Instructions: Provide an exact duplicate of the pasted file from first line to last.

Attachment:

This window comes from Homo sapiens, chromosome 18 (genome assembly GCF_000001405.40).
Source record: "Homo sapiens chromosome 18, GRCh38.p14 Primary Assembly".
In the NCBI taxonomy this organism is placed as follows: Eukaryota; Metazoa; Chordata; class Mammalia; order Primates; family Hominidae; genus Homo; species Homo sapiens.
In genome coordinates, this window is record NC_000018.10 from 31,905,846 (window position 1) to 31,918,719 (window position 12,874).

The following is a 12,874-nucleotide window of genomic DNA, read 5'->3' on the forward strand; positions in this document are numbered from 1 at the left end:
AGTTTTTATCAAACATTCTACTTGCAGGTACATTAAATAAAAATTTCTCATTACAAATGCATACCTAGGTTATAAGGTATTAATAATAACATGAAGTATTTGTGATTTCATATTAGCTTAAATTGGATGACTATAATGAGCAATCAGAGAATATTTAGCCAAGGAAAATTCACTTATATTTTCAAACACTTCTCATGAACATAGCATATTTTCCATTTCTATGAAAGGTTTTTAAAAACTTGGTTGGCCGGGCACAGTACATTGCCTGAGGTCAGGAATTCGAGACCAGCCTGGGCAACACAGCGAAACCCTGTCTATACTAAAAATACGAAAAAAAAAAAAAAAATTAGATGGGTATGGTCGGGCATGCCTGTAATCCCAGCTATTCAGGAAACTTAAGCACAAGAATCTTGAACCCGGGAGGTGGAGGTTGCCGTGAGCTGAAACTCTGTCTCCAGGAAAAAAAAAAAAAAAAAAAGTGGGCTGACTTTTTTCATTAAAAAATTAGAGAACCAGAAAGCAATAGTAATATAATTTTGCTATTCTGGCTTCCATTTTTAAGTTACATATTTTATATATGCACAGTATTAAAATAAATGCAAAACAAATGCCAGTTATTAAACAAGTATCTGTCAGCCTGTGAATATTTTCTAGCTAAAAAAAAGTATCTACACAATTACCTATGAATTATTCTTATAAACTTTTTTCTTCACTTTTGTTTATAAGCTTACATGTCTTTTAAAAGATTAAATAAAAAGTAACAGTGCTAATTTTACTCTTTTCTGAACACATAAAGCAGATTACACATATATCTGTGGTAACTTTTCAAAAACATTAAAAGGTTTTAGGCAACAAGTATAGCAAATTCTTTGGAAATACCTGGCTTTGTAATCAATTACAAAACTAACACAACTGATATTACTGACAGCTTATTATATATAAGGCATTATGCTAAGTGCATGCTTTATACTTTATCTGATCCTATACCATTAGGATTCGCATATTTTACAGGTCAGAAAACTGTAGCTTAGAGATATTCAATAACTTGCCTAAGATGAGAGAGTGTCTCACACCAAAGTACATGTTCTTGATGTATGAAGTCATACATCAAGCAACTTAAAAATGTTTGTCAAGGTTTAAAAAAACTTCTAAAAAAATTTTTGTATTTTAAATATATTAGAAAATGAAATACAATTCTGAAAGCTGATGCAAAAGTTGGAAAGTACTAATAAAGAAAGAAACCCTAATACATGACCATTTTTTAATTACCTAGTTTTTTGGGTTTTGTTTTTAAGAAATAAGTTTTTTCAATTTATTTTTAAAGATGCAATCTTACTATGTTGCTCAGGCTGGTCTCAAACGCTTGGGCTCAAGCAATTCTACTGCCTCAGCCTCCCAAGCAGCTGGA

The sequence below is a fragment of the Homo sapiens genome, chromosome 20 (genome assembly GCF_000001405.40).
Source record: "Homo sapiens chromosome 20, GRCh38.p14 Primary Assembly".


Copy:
This window comes from Homo sapiens, chromosome 18 (genome assembly GCF_000001405.40).
Source record: "Homo sapiens chromosome 18, GRCh38.p14 Primary Assembly".
In the NCBI taxonomy this organism is placed as follows: Eukaryota; Metazoa; Chordata; class Mammalia; order Primates; family Hominidae; genus Homo; species Homo sapiens.
In genome coordinates, this window is record NC_000018.10 from 31,905,846 (window position 1) to 31,918,719 (window position 12,874).

The following is a 12,874-nucleotide window of genomic DNA, read 5'->3' on the forward strand; positions in this document are numbered from 1 at the left end:
AGTTTTTATCAAACATTCTACTTGCAGGTACATTAAATAAAAATTTCTCATTACAAATGCATACCTAGGTTATAAGGTATTAATAATAACATGAAGTATTTGTGATTTCATATTAGCTTAAATTGGATGACTATAATGAGCAATCAGAGAATATTTAGCCAAGGAAAATTCACTTATATTTTCAAACACTTCTCATGAACATAGCATATTTTCCATTTCTATGAAAGGTTTTTAAAAACTTGGTTGGCCGGGCACAGTACATTGCCTGAGGTCAGGAATTCGAGACCAGCCTGGGCAACACAGCGAAACCCTGTCTATACTAAAAATACGAAAAAAAAAAAAAAAATTAGATGGGTATGGTCGGGCATGCCTGTAATCCCAGCTATTCAGGAAACTTAAGCACAAGAATCTTGAACCCGGGAGGTGGAGGTTGCCGTGAGCTGAAACTCTGTCTCCAGGAAAAAAAAAAAAAAAAAAAGTGGGCTGACTTTTTTCATTAAAAAATTAGAGAACCAGAAAGCAATAGTAATATAATTTTGCTATTCTGGCTTCCATTTTTAAGTTACATATTTTATATATGCACAGTATTAAAATAAATGCAAAACAAATGCCAGTTATTAAACAAGTATCTGTCAGCCTGTGAATATTTTCTAGCTAAAAAAAAGTATCTACACAATTACCTATGAATTATTCTTATAAACTTTTTTCTTCACTTTTGTTTATAAGCTTACATGTCTTTTAAAAGATTAAATAAAAAGTAACAGTGCTAATTTTACTCTTTTCTGAACACATAAAGCAGATTACACATATATCTGTGGTAACTTTTCAAAAACATTAAAAGGTTTTAGGCAACAAGTATAGCAAATTCTTTGGAAATACCTGGCTTTGTAATCAATTACAAAACTAACACAACTGATATTACTGACAGCTTATTATATATAAGGCATTATGCTAAGTGCATGCTTTATACTTTATCTGATCCTATACCATTAGGATTCGCATATTTTACAGGTCAGAAAACTGTAGCTTAGAGATATTCAATAACTTGCCTAAGATGAGAGAGTGTCTCACACCAAAGTACATGTTCTTGATGTATGAAGTCATACATCAAGCAACTTAAAAATGTTTGTCAAGGTTTAAAAAAACTTCTAAAAAAATTTTTGTATTTTAAATATATTAGAAAATGAAATACAATTCTGAAAGCTGATGCAAAAGTTGGAAAGTACTAATAAAGAAAGAAACCCTAATACATGACCATTTTTTAATTACCTAGTTTTTTGGGTTTTGTTTTTAAGAAATAAGTTTTTTCAATTTATTTTTAAAGATGCAATCTTACTATGTTGCTCAGGCTGGTCTCAAACGCTTGGGCTCAAGCAATTCTACTGCCTCAGCCTCCCAAGCAGCTGGA

The sequence below is a fragment of the Homo sapiens genome, chromosome 20 (genome assembly GCF_000001405.40).
Source record: "Homo sapiens chromosome 20, GRCh38.p14 Primary Assembly".